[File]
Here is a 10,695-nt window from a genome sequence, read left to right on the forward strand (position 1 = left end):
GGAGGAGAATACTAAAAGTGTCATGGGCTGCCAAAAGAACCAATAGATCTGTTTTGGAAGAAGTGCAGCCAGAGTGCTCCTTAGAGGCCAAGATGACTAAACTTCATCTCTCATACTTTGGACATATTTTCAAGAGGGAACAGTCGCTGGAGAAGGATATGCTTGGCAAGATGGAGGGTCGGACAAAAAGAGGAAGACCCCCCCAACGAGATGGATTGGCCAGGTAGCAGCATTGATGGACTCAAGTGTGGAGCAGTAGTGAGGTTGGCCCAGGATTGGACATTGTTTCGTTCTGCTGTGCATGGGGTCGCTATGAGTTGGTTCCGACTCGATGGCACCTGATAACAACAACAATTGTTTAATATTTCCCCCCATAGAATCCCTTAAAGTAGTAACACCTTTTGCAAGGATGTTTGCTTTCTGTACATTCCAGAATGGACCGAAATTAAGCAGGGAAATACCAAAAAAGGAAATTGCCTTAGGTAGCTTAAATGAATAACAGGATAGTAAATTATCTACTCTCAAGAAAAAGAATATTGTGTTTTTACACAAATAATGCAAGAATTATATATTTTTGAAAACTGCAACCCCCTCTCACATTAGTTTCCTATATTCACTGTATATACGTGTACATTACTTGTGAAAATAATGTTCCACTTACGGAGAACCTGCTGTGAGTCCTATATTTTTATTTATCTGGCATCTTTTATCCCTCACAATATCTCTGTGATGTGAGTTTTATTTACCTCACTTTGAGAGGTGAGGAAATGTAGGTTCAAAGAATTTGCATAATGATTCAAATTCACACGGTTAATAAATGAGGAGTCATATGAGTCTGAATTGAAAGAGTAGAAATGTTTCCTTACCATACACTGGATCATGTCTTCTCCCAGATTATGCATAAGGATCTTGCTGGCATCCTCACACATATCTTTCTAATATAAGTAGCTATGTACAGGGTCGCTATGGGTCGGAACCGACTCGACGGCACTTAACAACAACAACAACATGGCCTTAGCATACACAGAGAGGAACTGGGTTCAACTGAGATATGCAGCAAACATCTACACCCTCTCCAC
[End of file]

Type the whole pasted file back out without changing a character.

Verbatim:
Here is a 10,695-nt window from a genome sequence, read left to right on the forward strand (position 1 = left end):
GGAGGAGAATACTAAAAGTGTCATGGGCTGCCAAAAGAACCAATAGATCTGTTTTGGAAGAAGTGCAGCCAGAGTGCTCCTTAGAGGCCAAGATGACTAAACTTCATCTCTCATACTTTGGACATATTTTCAAGAGGGAACAGTCGCTGGAGAAGGATATGCTTGGCAAGATGGAGGGTCGGACAAAAAGAGGAAGACCCCCCCAACGAGATGGATTGGCCAGGTAGCAGCATTGATGGACTCAAGTGTGGAGCAGTAGTGAGGTTGGCCCAGGATTGGACATTGTTTCGTTCTGCTGTGCATGGGGTCGCTATGAGTTGGTTCCGACTCGATGGCACCTGATAACAACAACAATTGTTTAATATTTCCCCCCATAGAATCCCTTAAAGTAGTAACACCTTTTGCAAGGATGTTTGCTTTCTGTACATTCCAGAATGGACCGAAATTAAGCAGGGAAATACCAAAAAAGGAAATTGCCTTAGGTAGCTTAAATGAATAACAGGATAGTAAATTATCTACTCTCAAGAAAAAGAATATTGTGTTTTTACACAAATAATGCAAGAATTATATATTTTTGAAAACTGCAACCCCCTCTCACATTAGTTTCCTATATTCACTGTATATACGTGTACATTACTTGTGAAAATAATGTTCCACTTACGGAGAACCTGCTGTGAGTCCTATATTTTTATTTATCTGGCATCTTTTATCCCTCACAATATCTCTGTGATGTGAGTTTTATTTACCTCACTTTGAGAGGTGAGGAAATGTAGGTTCAAAGAATTTGCATAATGATTCAAATTCACACGGTTAATAAATGAGGAGTCATATGAGTCTGAATTGAAAGAGTAGAAATGTTTCCTTACCATACACTGGATCATGTCTTCTCCCAGATTATGCATAAGGATCTTGCTGGCATCCTCACACATATCTTTCTAATATAAGTAGCTATGTACAGGGTCGCTATGGGTCGGAACCGACTCGACGGCACTTAACAACAACAACAACATGGCCTTAGCATACACAGAGAGGAACTGGGTTCAACTGAGATATGCAGCAAACATCTACACCCTCTCCAC